This is a faithful saying, and worthy of all acceptation, that Christ Jesus came into the world to save sinners; of whom I am chief. — 1 TIMOTHY 1:15
For then must he often have suffered since the foundation of the world: but now once in the end of the world hath he appeared to put away sin by the sacrifice of himself. — HEBREWS 9:26; CF. 1 JOHN 1:9; 3:5
In Christ’s first coming, He implemented a rescue plan conceived in the mind of God before the foundation of the world. He did not come to promote holiday cheer, boost end-of-year sales, or serve as the central figure in a nativity scene. He came to save sinners.
To save sinners, Christ had to put away what makes people sinners— namely, sin. At the dawn of man’s history, sin, like an unwelcome virus, infected mankind easily enough. But how could it be exterminated? God was already answering this question through the Old Testament sacrificial system. One of the main themes in the epistle to the Hebrews is the repetitious labors of Old Testament priests: “And they truly were many priests, because they were not suffered to continue by reason of death” (Heb. 7:23). Morning and evening, priests placed burnt offerings for sin on an altar, the fire of which was never to go out (2 Chron. 13:11; Lev. 6:12).
Nonetheless, sins were not fully extinguished through this system (Heb. 10:4). Old Testament sacrifices were merely a shadow, or copy, of what was to come (Heb. 9:23); thus, the priesthood of Aaron could have sacrificed burnt offerings for a million years without putting away a single sin. The writer of Hebrews says the seed of Adam needed a better priesthood to put away sins—a priesthood “after the order of Melchisedec” (Heb. 7:17; cf. Ps. 110:4). Likewise, a better sacrifice offered in a better tabernacle was necessary. When a truly perfect sacrifice was offered in the tabernacle of heaven, sin would finally be put away. Hebrews 9:24–26 says,
For Christ is not entered into the holy places made with hands, which are the figures of the true; but into heaven itself, now to appear in the presence of God for us: nor yet that he should offer himself often, as the high priest entereth into the holy place every year with blood of others; for then must he often have suffered since the foundation of the world: but now once in the end of the world hath he appeared to put away sin by the sacrifice of himself.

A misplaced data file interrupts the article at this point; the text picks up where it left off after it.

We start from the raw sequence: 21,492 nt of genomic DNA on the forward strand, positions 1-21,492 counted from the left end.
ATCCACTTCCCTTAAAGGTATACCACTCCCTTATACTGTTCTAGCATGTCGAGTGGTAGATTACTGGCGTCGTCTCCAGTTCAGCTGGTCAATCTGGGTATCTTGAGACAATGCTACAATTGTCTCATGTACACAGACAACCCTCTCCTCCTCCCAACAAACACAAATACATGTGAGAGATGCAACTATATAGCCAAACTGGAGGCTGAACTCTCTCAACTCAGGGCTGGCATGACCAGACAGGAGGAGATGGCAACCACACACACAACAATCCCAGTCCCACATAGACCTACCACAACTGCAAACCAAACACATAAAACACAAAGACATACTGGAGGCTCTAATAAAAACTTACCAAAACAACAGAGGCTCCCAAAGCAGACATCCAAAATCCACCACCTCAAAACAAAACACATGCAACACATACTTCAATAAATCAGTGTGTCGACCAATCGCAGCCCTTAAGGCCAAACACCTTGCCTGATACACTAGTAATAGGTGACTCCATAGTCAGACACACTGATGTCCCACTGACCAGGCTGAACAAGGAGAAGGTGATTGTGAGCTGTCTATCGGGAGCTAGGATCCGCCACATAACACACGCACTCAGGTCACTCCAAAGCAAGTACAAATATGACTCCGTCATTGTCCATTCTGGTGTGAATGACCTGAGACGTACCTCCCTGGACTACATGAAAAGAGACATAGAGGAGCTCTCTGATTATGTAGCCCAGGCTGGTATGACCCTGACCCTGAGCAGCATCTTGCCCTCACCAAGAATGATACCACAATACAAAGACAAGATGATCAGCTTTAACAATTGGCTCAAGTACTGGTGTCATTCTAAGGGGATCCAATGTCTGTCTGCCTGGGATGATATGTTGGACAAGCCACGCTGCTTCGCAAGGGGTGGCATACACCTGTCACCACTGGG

Christ put away the sins of many first by carrying them to the cross, and then to the grave (Heb. 9:28). The sins of God’s people were crucified and buried in Christ (Rom. 6:4–5). So fully has Christ purged the believer’s sins that Hebrews 9:28 adds, “Unto them that look for him shall he appear the second time without sin unto salvation.” How staggering is the thought that we can eagerly anticipate the return of the Savior who was wounded for our transgressions!
A man began working for a builder. The first morning, the boss gave clear instructions on how to cut some boards and then left to pick up some materials. After about an hour, the new employee realized that he had cut all of the boards a few inches short. From that point on, he dreaded his boss’s return. Like the new employee, sinners don’t meet the requirements; Romans 3:23 tells us that “all have sinned, and come short of the glory of God.” Believers can thank God, though, that they do not have to anticipate the return of Christ with dread as the new employee did! Redeemed sinners can be so confident that Christ has put away their sin that they can look forward to His return as a day of salvation.
The Scottish divine Samuel Rutherford was on his deathbed when he was summoned to court for refusing to conform to the new forms of worship decreed by the king. Sensing that his death was near, Rutherford said, “I will soon stand before a greater judge, and this one is my friend!”
A minister once sat by the bed of a dying man in a nursing home. As they talked, the man began to recall some of his past sins. He started to weep and then blurted out, “I’m such a terrible, hell-worthy sinner!”
The minister said, “That’s wonderful!” Sensing the man’s confusion, the minister explained: “You are a terrible, hell-worthy sinner. But it is wonderful that you know it, for Christ came to earth for people exactly like you.”
Paul doesn’t say that he is merely a terrible sinner; he says he is the worst. He isn’t exaggerating, for he has been guilty of blaspheming Christ, persecuting the church, and injuring innocent people. Those were heinous sins indeed. Yet Paul refuses to focus on the greatness of others’ sin to minimize his own. He sees his own sins in the light of God’s holy law and perfect character. He also realizes that had he been the only sinner in the world, Christ would still have had to shed every drop of His precious blood to save him.
Great sinners need a great Savior. That is exactly what Christ is, for He is “able also to save them to the uttermost” (Heb. 7:25)! That is life-changing news for the “chief of sinners.” If Christ can save Paul, who was a blasphemer, a persecutor, and injurer of innocents, He can also save you, no matter how hell-worthy you may be. Ask Jesus Christ for the grace of repentance and faith that you may put all your trust in Him (cf. Acts 5:31).
Why Christ Came: 31 Meditations on the Incarnation
By Joel R. Beeke and William Boekestein